Qatar–United Arab Emirates relations

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Qatar–United Arab Emirates relations
Map indicating locations of Qatar and United Arab Emirates


United Arab Emirates

Qatar–United Arab Emirates relations are the relations between Qatar and the United Arab Emirates (UAE). The UAE has an embassy in Doha while Qatar maintains an embassy in Abu Dhabi and a consulate in Dubai.

Both countries share a naval border and are part of the Arabic-speaking Persian Gulf region. They are both members of the GCC.[1]

On 5 June 2017, UAE has cut diplomatic relations with Qatar, giving the country's diplomats to leave the country in 48 hours.[2]

Diplomatic relations[edit]

In 1995, after Hamad bin Khalifa Al Thani deposed his father to become emir of Qatar, UAE granted asylum to the deposed Khalifa bin Hamad Al Thani in a quarters in Abu Dhabi. Qatar accused UAE, along with Saudi Arabia and Bahrain, of plotting against the new emir, to which the accused countries denied all charges. Several hundred arrests were made in relation to the incident throughout the next two years, and in February 1996, the Qatar Amiri Guard was mobilized.[3]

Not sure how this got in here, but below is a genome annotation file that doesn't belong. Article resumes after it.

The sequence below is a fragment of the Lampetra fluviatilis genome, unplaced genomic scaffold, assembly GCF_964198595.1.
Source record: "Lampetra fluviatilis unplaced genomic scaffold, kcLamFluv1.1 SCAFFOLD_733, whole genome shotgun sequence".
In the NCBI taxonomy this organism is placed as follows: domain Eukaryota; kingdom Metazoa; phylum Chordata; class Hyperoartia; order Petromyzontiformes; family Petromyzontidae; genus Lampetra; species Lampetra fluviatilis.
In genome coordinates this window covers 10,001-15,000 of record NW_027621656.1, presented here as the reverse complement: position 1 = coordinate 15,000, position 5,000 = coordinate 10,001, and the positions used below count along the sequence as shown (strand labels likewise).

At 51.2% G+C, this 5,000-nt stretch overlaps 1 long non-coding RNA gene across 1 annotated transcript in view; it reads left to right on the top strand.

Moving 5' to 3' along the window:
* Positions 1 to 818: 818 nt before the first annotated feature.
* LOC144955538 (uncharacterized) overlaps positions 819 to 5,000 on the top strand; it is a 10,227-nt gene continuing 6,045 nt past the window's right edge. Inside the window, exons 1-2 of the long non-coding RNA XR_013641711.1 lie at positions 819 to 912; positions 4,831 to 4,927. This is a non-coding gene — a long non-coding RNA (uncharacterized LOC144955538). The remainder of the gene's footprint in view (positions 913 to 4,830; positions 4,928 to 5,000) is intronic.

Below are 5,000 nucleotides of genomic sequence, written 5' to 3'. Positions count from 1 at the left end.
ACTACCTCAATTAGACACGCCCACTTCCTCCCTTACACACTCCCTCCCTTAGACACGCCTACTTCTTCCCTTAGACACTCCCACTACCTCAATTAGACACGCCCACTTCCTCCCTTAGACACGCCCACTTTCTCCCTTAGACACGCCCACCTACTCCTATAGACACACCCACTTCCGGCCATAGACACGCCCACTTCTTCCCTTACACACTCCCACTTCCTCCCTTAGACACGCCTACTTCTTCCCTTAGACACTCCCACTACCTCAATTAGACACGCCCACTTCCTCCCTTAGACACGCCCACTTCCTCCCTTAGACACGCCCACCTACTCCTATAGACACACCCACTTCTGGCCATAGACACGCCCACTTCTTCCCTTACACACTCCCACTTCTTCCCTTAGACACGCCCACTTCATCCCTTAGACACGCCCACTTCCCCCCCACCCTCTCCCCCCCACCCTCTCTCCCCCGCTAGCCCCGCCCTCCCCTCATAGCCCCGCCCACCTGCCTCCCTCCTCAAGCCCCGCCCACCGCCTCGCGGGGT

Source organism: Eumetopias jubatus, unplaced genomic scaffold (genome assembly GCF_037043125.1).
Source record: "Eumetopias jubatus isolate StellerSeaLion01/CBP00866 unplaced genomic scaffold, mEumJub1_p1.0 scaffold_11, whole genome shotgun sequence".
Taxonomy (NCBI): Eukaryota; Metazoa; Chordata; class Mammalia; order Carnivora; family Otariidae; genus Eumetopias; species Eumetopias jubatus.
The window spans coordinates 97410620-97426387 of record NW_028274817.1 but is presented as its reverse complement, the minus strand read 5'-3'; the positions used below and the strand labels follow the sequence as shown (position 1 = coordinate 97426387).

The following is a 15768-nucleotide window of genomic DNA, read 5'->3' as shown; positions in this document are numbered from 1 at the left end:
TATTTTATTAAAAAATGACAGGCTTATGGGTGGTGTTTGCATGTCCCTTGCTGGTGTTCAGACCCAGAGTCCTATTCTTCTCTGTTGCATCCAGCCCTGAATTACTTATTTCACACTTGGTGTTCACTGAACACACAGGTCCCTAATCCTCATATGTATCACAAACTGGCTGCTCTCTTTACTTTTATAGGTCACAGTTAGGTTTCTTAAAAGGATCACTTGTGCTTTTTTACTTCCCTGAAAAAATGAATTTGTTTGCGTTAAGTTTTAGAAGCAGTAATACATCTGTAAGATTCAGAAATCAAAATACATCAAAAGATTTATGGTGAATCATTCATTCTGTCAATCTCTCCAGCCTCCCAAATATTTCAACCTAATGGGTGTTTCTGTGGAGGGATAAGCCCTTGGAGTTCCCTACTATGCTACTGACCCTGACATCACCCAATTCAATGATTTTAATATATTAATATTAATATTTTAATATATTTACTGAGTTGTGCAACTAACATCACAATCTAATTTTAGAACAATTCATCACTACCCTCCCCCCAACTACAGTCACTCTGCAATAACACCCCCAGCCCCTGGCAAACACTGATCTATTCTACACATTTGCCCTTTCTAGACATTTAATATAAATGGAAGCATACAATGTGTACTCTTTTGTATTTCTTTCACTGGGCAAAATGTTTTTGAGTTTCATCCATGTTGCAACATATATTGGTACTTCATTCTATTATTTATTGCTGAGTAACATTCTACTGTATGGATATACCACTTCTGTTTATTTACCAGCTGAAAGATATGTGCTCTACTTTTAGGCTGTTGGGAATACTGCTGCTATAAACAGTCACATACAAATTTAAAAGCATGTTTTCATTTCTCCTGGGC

The UAE, along with Saudi Arabia and Bahrain, withdrew their ambassador from Qatar in March 2014 due to alleged failiure by Qatar to abide by an agreement not to interfere in the politics of these countries.[4] The main reason for the dispute was UAE's support for the political regime in Egypt led by Abdel Fattah el-Sisi and Egypt’s military elite which contrasted Qatar's support for the Muslim Brotherhood.[5] In April 2014, Dubai Police Force chief Dhahi Khalfan stated that “Qatar should not be ‘a safe haven’ to the so-called ‘Muslim’ Brotherhood”, and further asserted that the UAE should 'reclaim' Qatar.[6]

The government of Qatar continued to back the Muslim Brotherhood in Egypt, and Qatar's emir Tamim bin Hamad Al Thani denounced el-Sisi's election as president in June 2014 as a ‘military coup’.[5] The ambassadors returned to their posts in June.[7]